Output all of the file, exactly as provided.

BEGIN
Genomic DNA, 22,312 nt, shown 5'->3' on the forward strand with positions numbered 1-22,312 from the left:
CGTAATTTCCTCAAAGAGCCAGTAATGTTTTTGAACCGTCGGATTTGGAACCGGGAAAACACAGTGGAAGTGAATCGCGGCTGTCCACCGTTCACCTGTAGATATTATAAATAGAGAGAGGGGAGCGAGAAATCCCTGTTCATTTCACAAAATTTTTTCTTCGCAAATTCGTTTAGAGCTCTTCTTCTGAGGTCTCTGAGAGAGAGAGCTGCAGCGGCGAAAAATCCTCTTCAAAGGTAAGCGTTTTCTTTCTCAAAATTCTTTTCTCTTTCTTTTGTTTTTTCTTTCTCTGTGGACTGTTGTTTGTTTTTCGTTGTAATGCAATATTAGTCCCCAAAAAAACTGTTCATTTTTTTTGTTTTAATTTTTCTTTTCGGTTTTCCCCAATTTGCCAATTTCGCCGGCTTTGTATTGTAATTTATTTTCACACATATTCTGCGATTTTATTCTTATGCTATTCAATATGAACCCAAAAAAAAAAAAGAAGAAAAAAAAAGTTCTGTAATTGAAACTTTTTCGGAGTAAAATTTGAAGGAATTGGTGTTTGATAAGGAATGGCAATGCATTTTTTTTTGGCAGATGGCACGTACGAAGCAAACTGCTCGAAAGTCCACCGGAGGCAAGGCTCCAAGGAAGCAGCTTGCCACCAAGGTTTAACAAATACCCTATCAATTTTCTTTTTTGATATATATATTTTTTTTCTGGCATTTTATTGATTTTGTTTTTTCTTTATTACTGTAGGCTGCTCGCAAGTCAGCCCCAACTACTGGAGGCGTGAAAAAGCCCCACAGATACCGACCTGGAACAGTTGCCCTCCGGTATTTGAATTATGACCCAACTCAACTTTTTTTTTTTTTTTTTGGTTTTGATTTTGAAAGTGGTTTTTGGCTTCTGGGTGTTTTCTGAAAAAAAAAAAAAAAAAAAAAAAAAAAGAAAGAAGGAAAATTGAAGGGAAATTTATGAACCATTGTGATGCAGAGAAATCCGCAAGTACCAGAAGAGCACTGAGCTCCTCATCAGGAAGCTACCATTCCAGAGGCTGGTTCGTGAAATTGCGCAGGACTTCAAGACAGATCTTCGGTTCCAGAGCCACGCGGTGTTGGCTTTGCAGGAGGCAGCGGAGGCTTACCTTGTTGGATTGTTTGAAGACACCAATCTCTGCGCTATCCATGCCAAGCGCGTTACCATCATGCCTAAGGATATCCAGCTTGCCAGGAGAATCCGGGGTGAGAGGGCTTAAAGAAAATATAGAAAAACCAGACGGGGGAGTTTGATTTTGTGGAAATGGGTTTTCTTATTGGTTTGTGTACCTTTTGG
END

Genomic DNA, 22,312 nt, shown 5'->3' on the forward strand with positions numbered 1-22,312 from the left:
CGTAATTTCCTCAAAGAGCCAGTAATGTTTTTGAACCGTCGGATTTGGAACCGGGAAAACACAGTGGAAGTGAATCGCGGCTGTCCACCGTTCACCTGTAGATATTATAAATAGAGAGAGGGGAGCGAGAAATCCCTGTTCATTTCACAAAATTTTTTCTTCGCAAATTCGTTTAGAGCTCTTCTTCTGAGGTCTCTGAGAGAGAGAGCTGCAGCGGCGAAAAATCCTCTTCAAAGGTAAGCGTTTTCTTTCTCAAAATTCTTTTCTCTTTCTTTTGTTTTTTCTTTCTCTGTGGACTGTTGTTTGTTTTTCGTTGTAATGCAATATTAGTCCCCAAAAAAACTGTTCATTTTTTTTGTTTTAATTTTTCTTTTCGGTTTTCCCCAATTTGCCAATTTCGCCGGCTTTGTATTGTAATTTATTTTCACACATATTCTGCGATTTTATTCTTATGCTATTCAATATGAACCCAAAAAAAAAAAAGAAGAAAAAAAAAGTTCTGTAATTGAAACTTTTTCGGAGTAAAATTTGAAGGAATTGGTGTTTGATAAGGAATGGCAATGCATTTTTTTTTGGCAGATGGCACGTACGAAGCAAACTGCTCGAAAGTCCACCGGAGGCAAGGCTCCAAGGAAGCAGCTTGCCACCAAGGTTTAACAAATACCCTATCAATTTTCTTTTTTGATATATATATTTTTTTTCTGGCATTTTATTGATTTTGTTTTTTCTTTATTACTGTAGGCTGCTCGCAAGTCAGCCCCAACTACTGGAGGCGTGAAAAAGCCCCACAGATACCGACCTGGAACAGTTGCCCTCCGGTATTTGAATTATGACCCAACTCAACTTTTTTTTTTTTTTTTTGGTTTTGATTTTGAAAGTGGTTTTTGGCTTCTGGGTGTTTTCTGAAAAAAAAAAAAAAAAAAAAAAAAAAAGAAAGAAGGAAAATTGAAGGGAAATTTATGAACCATTGTGATGCAGAGAAATCCGCAAGTACCAGAAGAGCACTGAGCTCCTCATCAGGAAGCTACCATTCCAGAGGCTGGTTCGTGAAATTGCGCAGGACTTCAAGACAGATCTTCGGTTCCAGAGCCACGCGGTGTTGGCTTTGCAGGAGGCAGCGGAGGCTTACCTTGTTGGATTGTTTGAAGACACCAATCTCTGCGCTATCCATGCCAAGCGCGTTACCATCATGCCTAAGGATATCCAGCTTGCCAGGAGAATCCGGGGTGAGAGGGCTTAAAGAAAATATAGAAAAACCAGACGGGGGAGTTTGATTTTGTGGAAATGGGTTTTCTTATTGGTTTGTGTACCTTTTGG